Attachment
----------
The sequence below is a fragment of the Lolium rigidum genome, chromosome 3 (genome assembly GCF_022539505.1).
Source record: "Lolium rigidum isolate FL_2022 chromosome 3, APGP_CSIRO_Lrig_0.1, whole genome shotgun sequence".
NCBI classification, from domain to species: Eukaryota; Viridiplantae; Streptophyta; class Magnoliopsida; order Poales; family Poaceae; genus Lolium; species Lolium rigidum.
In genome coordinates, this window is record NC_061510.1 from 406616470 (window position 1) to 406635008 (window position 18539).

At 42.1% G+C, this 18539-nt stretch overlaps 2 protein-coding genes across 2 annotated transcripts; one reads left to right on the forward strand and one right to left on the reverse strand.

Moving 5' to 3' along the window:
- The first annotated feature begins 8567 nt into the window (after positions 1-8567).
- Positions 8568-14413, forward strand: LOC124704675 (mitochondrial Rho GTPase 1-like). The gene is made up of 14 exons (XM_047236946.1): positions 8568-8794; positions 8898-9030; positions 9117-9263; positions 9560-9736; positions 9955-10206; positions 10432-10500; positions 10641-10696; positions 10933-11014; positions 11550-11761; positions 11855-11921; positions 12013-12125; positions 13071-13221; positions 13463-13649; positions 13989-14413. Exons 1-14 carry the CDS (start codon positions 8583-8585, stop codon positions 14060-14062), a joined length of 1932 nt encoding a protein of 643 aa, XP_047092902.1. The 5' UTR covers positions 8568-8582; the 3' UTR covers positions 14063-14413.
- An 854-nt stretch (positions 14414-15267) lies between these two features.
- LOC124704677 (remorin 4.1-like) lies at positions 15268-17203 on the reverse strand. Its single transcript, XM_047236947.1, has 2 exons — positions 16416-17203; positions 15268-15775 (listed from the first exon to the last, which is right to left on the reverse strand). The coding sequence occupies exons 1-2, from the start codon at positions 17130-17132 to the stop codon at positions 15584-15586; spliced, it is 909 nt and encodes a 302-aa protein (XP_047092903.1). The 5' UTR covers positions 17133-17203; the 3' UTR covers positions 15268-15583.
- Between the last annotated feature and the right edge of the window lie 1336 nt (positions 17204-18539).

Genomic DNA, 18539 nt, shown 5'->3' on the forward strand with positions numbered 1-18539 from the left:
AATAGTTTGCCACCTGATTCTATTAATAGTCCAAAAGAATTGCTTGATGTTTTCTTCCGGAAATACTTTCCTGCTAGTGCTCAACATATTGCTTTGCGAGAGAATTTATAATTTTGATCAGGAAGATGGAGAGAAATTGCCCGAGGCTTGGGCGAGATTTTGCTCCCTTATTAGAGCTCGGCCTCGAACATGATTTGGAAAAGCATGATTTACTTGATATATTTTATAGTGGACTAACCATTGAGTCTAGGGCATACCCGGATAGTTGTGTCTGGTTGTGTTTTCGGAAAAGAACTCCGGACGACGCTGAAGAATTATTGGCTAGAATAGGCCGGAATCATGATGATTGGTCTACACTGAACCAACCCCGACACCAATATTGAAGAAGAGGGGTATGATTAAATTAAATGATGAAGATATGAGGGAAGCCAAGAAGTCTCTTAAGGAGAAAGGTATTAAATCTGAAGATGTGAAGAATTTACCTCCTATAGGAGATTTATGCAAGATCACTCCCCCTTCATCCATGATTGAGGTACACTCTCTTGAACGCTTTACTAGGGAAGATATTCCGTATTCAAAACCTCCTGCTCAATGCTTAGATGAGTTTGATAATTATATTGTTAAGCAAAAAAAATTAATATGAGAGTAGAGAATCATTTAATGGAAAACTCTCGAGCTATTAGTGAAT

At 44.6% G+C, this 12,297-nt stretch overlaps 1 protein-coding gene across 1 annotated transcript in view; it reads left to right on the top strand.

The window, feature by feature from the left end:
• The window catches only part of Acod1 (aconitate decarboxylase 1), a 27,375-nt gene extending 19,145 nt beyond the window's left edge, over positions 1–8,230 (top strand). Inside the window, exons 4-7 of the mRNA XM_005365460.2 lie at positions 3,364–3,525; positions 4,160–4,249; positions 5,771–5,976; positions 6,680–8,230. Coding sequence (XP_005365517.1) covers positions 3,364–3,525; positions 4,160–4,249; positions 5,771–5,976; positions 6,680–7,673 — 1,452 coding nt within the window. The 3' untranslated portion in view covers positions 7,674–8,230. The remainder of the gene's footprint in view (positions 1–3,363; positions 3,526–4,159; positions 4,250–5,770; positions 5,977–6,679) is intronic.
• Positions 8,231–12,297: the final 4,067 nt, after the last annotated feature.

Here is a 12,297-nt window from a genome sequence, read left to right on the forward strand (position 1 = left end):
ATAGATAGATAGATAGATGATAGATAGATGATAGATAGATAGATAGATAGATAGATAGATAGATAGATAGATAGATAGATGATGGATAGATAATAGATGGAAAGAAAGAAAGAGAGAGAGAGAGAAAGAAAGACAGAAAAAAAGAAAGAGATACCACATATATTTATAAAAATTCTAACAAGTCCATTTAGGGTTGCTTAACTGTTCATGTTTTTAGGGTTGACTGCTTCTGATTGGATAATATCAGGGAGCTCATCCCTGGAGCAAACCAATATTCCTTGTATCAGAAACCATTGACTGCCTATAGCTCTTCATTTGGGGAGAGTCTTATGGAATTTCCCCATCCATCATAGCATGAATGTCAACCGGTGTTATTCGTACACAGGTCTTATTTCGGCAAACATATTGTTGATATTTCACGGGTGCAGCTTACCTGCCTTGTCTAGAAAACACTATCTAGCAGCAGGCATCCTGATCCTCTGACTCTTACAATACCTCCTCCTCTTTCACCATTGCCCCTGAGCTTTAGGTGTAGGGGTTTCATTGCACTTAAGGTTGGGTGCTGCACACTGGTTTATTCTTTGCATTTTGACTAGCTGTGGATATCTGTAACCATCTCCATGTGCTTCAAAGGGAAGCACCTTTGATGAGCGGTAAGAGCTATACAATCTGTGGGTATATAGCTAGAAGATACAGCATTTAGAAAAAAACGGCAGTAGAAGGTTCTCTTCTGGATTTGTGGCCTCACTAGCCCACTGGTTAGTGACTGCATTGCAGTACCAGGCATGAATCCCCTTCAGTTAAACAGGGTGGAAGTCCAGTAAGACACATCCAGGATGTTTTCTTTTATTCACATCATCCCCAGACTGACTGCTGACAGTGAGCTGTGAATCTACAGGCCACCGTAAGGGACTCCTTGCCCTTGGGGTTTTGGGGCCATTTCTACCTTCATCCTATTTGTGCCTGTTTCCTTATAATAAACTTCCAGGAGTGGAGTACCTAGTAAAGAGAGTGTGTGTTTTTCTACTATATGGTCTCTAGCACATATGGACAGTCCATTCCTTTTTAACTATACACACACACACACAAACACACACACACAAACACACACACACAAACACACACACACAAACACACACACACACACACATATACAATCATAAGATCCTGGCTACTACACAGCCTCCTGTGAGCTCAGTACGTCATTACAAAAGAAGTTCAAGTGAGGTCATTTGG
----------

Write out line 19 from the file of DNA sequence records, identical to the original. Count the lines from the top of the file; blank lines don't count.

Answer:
ATAGATAGATAGATAGATGATAGATAGATGATAGATAGATAGATAGATAGATAGATAGATAGATAGATAGATAGATAGATGATGGATAGATAATAGATGGAAAGAAAGAAAGAGAGAGAGAGAGAAAGAAAGACAGAAAAAAAGAAAGAGATACCACATATATTTATAAAAATTCTAACAAGTCCATTTAGGGTTGCTTAACTGTTCATGTTTTTAGGGTTGACTGCTTCTGATTGGATAATATCAGGGAGCTCATCCCTGGAGCAAACCAATATTCCTTGTATCAGAAACCATTGACTGCCTATAGCTCTTCATTTGGGGAGAGTCTTATGGAATTTCCCCATCCATCATAGCATGAATGTCAACCGGTGTTATTCGTACACAGGTCTTATTTCGGCAAACATATTGTTGATATTTCACGGGTGCAGCTTACCTGCCTTGTCTAGAAAACACTATCTAGCAGCAGGCATCCTGATCCTCTGACTCTTACAATACCTCCTCCTCTTTCACCATTGCCCCTGAGCTTTAGGTGTAGGGGTTTCATTGCACTTAAGGTTGGGTGCTGCACACTGGTTTATTCTTTGCATTTTGACTAGCTGTGGATATCTGTAACCATCTCCATGTGCTTCAAAGGGAAGCACCTTTGATGAGCGGTAAGAGCTATACAATCTGTGGGTATATAGCTAGAAGATACAGCATTTAGAAAAAAACGGCAGTAGAAGGTTCTCTTCTGGATTTGTGGCCTCACTAGCCCACTGGTTAGTGACTGCATTGCAGTACCAGGCATGAATCCCCTTCAGTTAAACAGGGTGGAAGTCCAGTAAGACACATCCAGGATGTTTTCTTTTATTCACATCATCCCCAGACTGACTGCTGACAGTGAGCTGTGAATCTACAGGCCACCGTAAGGGACTCCTTGCCCTTGGGGTTTTGGGGCCATTTCTACCTTCATCCTATTTGTGCCTGTTTCCTTATAATAAACTTCCAGGAGTGGAGTACCTAGTAAAGAGAGTGTGTGTTTTTCTACTATATGGTCTCTAGCACATATGGACAGTCCATTCCTTTTTAACTATACACACACACACACAAACACACACACACAAACACACACACACAAACACACACACACAAACACACACACACACACACATATACAATCATAAGATCCTGGCTACTACACAGCCTCCTGTGAGCTCAGTACGTCATTACAAAAGAAGTTCAAGTGAGGTCATTTGG